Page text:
How to prepare your startup for financial audits in just a few steps

The success of your year-end financial audit depends on the steps scale-ups take many months before. Whatever actions your finance team takes throughout the year, always ask this critical question: “Is my company audit done?”

Audit readiness does more than make your auditors happy. It simplifies the entire audit process, speeds up the turnaround time and reduces the cost of your audit. It even helps beyond the audit itself. Internally, ongoing audit readiness helps you compare your financial results to projects in a manner consistent with the audited financial statements. This enables key management to gain a more accurate and timely insight into the company’s operating results.

With the current labor shortage and high turnover, audit readiness is becoming increasingly important: it can keep your audits running smoothly even if someone on the team leaves. Externally, it keeps you ready for lenders and investors, who review your books before providing capital, and for potential buyers if you want to sell the business.

Follow these eight steps to ensure your financial data is audit-ready. The effort you put in throughout the year helps ensure that the audit runs smoothly for both you and your auditors at the end of the year.

Eight steps for scale-ups to become audit ready

1. Know what the accountant’s job is – and what isn’t

An accountant’s job is to examine the books of accounts, not to perform them. By the time the auditor sits down with your books to sign off on their reliability, the records and operations should be as clean as possible.

Accountants are intervening less and less in the accounting function. Lenders, the public, regulators and accountants themselves are pushing for greater independence, especially for publicly traded companies. The burden of proof shifts to organizations, which must prepare their financial records before the audit.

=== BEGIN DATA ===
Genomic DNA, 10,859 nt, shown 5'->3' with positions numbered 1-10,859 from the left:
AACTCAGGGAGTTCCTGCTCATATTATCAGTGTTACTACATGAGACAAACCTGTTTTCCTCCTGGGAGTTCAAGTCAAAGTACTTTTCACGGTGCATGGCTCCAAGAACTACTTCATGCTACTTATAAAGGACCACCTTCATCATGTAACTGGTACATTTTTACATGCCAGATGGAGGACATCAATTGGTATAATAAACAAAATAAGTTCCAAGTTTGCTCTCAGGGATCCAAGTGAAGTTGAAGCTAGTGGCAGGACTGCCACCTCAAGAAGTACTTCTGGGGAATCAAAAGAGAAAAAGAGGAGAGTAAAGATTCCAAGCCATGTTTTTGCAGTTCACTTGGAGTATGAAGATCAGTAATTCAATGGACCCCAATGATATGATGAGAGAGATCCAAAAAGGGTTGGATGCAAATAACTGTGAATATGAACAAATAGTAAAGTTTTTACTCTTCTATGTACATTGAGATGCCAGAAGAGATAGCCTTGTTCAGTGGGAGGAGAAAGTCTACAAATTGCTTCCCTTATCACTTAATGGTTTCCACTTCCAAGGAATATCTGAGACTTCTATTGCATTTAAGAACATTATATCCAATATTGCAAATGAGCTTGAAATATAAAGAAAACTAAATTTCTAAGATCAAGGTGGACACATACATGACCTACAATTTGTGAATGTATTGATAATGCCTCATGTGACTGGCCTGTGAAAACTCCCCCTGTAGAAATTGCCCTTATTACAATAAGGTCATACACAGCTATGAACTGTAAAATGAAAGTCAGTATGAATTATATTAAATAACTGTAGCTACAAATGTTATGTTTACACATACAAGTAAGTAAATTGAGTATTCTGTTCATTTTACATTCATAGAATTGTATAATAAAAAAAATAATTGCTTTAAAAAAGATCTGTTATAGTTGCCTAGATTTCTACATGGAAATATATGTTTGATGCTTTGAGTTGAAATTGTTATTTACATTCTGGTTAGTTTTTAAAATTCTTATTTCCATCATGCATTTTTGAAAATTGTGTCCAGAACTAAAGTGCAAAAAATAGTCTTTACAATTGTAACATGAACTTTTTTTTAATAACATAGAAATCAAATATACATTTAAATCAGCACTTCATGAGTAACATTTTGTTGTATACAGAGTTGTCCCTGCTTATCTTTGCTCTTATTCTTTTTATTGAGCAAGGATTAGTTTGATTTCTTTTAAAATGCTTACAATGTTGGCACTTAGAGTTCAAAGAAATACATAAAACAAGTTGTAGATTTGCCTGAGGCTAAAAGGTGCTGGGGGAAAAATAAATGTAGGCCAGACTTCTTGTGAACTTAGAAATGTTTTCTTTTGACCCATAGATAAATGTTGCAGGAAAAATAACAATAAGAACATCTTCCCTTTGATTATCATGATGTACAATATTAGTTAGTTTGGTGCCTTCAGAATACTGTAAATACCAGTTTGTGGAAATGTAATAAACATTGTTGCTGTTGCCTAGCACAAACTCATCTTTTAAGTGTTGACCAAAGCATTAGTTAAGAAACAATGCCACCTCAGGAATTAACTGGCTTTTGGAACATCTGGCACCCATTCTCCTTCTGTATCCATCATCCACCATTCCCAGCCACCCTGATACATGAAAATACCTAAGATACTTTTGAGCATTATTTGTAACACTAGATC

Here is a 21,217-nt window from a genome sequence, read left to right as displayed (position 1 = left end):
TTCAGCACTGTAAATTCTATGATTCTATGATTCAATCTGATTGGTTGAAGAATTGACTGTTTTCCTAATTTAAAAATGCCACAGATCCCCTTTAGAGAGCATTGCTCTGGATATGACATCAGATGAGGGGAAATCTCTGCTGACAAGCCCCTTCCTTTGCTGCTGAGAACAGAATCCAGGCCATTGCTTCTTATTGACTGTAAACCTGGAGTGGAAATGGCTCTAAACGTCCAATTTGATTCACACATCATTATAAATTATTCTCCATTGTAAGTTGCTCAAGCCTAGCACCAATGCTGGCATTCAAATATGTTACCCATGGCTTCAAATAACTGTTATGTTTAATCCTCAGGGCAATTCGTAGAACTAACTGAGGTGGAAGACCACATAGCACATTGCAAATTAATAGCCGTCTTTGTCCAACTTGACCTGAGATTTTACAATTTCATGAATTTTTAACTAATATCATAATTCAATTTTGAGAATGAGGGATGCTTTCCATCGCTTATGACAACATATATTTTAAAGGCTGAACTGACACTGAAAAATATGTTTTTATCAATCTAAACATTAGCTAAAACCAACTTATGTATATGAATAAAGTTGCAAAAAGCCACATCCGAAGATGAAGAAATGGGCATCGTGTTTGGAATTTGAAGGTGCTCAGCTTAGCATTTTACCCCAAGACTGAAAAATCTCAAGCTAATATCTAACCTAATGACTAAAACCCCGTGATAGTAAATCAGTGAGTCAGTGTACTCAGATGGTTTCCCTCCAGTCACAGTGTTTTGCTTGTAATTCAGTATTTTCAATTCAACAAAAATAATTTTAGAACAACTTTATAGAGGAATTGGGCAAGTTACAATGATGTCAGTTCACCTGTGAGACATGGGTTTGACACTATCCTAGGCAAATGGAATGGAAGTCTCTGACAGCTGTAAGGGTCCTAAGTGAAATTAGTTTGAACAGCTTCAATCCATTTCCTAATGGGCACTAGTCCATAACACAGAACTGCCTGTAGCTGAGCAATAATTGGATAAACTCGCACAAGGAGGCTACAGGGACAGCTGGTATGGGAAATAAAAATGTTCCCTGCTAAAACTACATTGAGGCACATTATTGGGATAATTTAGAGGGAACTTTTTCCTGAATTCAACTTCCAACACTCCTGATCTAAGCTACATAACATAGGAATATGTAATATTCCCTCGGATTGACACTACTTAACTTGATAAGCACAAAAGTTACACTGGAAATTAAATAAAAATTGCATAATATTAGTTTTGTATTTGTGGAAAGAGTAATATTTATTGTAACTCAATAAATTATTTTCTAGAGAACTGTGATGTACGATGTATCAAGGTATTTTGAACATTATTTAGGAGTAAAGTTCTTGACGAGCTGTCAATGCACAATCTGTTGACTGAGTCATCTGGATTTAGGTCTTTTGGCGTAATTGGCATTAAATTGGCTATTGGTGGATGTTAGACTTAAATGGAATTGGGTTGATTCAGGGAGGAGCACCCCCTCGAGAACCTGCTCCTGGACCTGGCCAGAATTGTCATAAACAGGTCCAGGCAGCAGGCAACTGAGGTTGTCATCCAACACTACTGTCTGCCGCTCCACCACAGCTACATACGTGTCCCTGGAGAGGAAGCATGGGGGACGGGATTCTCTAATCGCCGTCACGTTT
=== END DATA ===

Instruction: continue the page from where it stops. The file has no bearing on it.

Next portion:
2. Position your finance team for success

The talent shortage that many organizations face can pose a particular risk to the finance function. Burnout and stress can lead to cutbacks in internal controls, which can then affect the reliability of the financial statements.

Errors happen in financial reporting, but keeping them to a minimum will get your books in the best possible shape for an audit. Help your team improve the quality of their work by giving them the support they need. Only give them the responsibilities that are appropriate to their level of knowledge and experience. And for teams that are overworked, consider hiring an experienced employee who can relieve some of the workload, both internally and externally. BDOs IFRS & Corporate Reporting team can help you with this.

3. Close the books monthly

A big part of staying audit-ready isn’t waiting until the last minute. Reconcile all your financial figures each month and build them up in the balance sheet. If you follow the process through the end of the year, your basic accounting entries and ledgers will remain up to date. You won’t have to struggle to clean up your financial records, and your accountant will thank you.

4. Document all journal entries

You may have experienced this scenario: your auditor starts the audit and then asks your finance team to explain an entry. Members of the team are unable to provide the context and now the team must search for supporting documentation. To avoid this, create the audit trail when booking the booking, record it clearly for the auditor to understand, and indicate any corrections for the auditor to follow.